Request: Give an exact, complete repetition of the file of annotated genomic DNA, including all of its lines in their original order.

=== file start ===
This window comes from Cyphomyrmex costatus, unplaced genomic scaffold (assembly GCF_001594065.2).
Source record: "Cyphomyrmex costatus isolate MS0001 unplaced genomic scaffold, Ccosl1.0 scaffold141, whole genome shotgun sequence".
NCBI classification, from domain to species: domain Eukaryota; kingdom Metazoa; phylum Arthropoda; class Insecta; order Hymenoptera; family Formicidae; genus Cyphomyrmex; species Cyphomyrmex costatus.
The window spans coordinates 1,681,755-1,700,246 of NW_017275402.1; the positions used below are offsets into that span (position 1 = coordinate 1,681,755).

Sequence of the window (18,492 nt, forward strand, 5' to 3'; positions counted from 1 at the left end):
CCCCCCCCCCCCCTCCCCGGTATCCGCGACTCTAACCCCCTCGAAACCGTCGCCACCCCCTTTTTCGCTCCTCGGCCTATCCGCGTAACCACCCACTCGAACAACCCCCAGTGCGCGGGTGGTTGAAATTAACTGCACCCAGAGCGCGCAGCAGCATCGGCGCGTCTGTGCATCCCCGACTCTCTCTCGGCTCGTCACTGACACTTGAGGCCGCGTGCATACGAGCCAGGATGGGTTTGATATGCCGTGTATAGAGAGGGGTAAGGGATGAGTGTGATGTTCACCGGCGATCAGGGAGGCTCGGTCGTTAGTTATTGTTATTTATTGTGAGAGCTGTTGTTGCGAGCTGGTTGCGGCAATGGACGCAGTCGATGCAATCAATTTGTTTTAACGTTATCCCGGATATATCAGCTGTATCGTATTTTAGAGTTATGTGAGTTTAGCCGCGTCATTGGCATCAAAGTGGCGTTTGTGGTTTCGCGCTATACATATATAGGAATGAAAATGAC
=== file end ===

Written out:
This window comes from Cyphomyrmex costatus, unplaced genomic scaffold (assembly GCF_001594065.2).
Source record: "Cyphomyrmex costatus isolate MS0001 unplaced genomic scaffold, Ccosl1.0 scaffold141, whole genome shotgun sequence".
NCBI classification, from domain to species: domain Eukaryota; kingdom Metazoa; phylum Arthropoda; class Insecta; order Hymenoptera; family Formicidae; genus Cyphomyrmex; species Cyphomyrmex costatus.
The window spans coordinates 1,681,755-1,700,246 of NW_017275402.1; the positions used below are offsets into that span (position 1 = coordinate 1,681,755).

Sequence of the window (18,492 nt, forward strand, 5' to 3'; positions counted from 1 at the left end):
CCCCCCCCCCCCCTCCCCGGTATCCGCGACTCTAACCCCCTCGAAACCGTCGCCACCCCCTTTTTCGCTCCTCGGCCTATCCGCGTAACCACCCACTCGAACAACCCCCAGTGCGCGGGTGGTTGAAATTAACTGCACCCAGAGCGCGCAGCAGCATCGGCGCGTCTGTGCATCCCCGACTCTCTCTCGGCTCGTCACTGACACTTGAGGCCGCGTGCATACGAGCCAGGATGGGTTTGATATGCCGTGTATAGAGAGGGGTAAGGGATGAGTGTGATGTTCACCGGCGATCAGGGAGGCTCGGTCGTTAGTTATTGTTATTTATTGTGAGAGCTGTTGTTGCGAGCTGGTTGCGGCAATGGACGCAGTCGATGCAATCAATTTGTTTTAACGTTATCCCGGATATATCAGCTGTATCGTATTTTAGAGTTATGTGAGTTTAGCCGCGTCATTGGCATCAAAGTGGCGTTTGTGGTTTCGCGCTATACATATATAGGAATGAAAATGAC